More than one question about Warren Buffett is likely to weigh on Berkshire Hathaway Inc. (NYSE:BRK.A) (NYSE:BRK.B) when the company releases its earnings numbers after the market closes on Friday afternoon.The old familiar, “When is Buffett going to retire, and who’s going to replace him?” will be a mainstay, but this year it’s being rounded by a more important question: “Has Warren Buffett lost his golden touch?”
Berkshire Hathaway Inc. (NYSE:BRK.A) (NYSE:BRK.B) performance so far in 2014 has been relatively strong, but over the last five years the company has not been that impressive. It would have been better, in fact, if investors had put their money in the S&P 500 (INDEXSP:.INX) directly, and get paid a dividend, rather than keep money in Berkshire. Friday’s earnings, and the annual shareholder meeting set for Sunday, are likely to see questions about performance being asked.
Berkshire earnings healthy, but disappointing
Nothing is expected to be wrong with the numbers Berkshire Hathaway Inc. (NYSE:BRK.A) (NYSE:BRK.B) releases on Friday afternoon. If anything the next earnings report from the company is expected to be positive. That doesn’t mean that investors will be happy with the company, however, because they’re looking for more from Berkshire Hathaway.
Analysts following Berkshire Hathaway Inc. (NYSE:BRK.A) (NYSE:BRK.B) are expecting the company to show earnings of $2167.67 per Class A share.
Warren Buffett promised his followers a way to beat the market, and beat the market they did. An investment in Class A Berkshire Hathaway shares made ten years ago would have doubled in value by today. An investment in the S&P 500 (INDEXSP:.INX) rose by just 65% in the same period. In recent years, however, Berkshire Hathaway Inc. (NYSE:BRK.A) (NYSE:BRK.B) has not produced those kinds of returns. That leaves investors a little cold when considering Omaha.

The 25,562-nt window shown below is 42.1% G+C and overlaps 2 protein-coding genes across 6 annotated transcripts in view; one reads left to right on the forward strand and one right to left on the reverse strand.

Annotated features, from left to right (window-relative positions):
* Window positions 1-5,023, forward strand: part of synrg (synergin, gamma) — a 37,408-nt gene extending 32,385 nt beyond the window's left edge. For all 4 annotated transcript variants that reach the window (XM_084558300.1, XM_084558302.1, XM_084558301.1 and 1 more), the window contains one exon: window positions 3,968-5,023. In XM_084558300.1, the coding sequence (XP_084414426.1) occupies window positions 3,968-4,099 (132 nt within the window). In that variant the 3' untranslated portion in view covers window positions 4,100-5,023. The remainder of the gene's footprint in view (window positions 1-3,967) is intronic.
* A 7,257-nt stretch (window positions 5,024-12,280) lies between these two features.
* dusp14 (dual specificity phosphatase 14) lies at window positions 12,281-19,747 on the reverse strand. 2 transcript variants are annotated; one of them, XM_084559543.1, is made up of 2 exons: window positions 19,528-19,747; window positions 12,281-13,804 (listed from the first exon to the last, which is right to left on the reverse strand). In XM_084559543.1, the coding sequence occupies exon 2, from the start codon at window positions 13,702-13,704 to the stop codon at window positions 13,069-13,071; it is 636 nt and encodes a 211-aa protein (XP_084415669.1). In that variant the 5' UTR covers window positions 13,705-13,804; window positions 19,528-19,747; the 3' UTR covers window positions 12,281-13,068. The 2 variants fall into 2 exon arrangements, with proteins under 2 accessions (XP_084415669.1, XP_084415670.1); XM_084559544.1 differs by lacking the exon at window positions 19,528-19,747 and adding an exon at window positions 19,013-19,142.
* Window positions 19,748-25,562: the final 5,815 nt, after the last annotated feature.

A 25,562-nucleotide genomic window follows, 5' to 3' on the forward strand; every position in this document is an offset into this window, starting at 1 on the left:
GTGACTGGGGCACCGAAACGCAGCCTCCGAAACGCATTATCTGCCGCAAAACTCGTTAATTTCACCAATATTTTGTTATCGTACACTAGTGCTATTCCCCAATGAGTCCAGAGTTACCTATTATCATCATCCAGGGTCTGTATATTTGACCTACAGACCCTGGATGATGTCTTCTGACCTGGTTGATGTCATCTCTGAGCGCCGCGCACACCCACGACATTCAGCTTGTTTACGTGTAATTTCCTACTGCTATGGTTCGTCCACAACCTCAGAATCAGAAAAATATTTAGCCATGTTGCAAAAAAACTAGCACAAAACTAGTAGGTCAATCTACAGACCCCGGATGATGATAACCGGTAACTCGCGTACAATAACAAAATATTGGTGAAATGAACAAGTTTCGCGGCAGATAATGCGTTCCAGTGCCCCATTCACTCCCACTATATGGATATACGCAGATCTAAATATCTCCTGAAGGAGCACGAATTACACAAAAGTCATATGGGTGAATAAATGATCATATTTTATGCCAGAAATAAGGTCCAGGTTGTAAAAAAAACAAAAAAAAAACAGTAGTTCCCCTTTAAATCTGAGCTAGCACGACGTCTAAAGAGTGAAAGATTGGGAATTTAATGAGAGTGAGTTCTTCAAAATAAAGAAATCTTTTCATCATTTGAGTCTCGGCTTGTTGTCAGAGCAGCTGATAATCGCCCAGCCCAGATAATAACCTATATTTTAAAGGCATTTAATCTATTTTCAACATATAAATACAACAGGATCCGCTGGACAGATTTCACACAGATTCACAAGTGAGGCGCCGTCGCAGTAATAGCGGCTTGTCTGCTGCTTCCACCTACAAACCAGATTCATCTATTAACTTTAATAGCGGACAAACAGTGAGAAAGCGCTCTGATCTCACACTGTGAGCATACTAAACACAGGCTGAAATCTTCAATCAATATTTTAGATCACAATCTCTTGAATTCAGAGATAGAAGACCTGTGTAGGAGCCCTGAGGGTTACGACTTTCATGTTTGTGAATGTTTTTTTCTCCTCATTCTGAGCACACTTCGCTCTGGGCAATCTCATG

Berkshire earnings a product of Buffett philosophy
Berkshire Hathaway has, as it has grown to the $316.76 billion behemoth it is today, come to represent the market more and more accurately. The company’s famed CEO Warren Buffett may be the only person the mainstream media seriously refers to as an Oracle, but rumors are circling that he has lost his predictive capabilities. Looking at the firm’s history, however, that doesn’t seem true.
Warren Buffett is a value investors. When the market is doing well, as it has in the last five years, those stocks also do well, but pure growth stocks, which Buffett tends to stay away from, do a whole lot better. That drags the returns of the whole index up, and makes value investors’ returns look worse comparatively.
Berkshire Hathaway Inc. (NYSE:BRK.A) (NYSE:BRK.B) is not beating the market, because the current make up of the market does not best represent the way he invests. Bull runs in tech stocks, as most investors are well aware, do not last forever, and 2014 has seen a compression of momentum earners across the board. Despite that push, Berkshire Hathaway is up more than 8%.
Value investors like Warren Buffett aren’t sprinters, they win over the long term. Don’t buy the line that Berkshire Hathaway Inc. (NYSE:BRK.A) (NYSE:BRK.B) is just another index.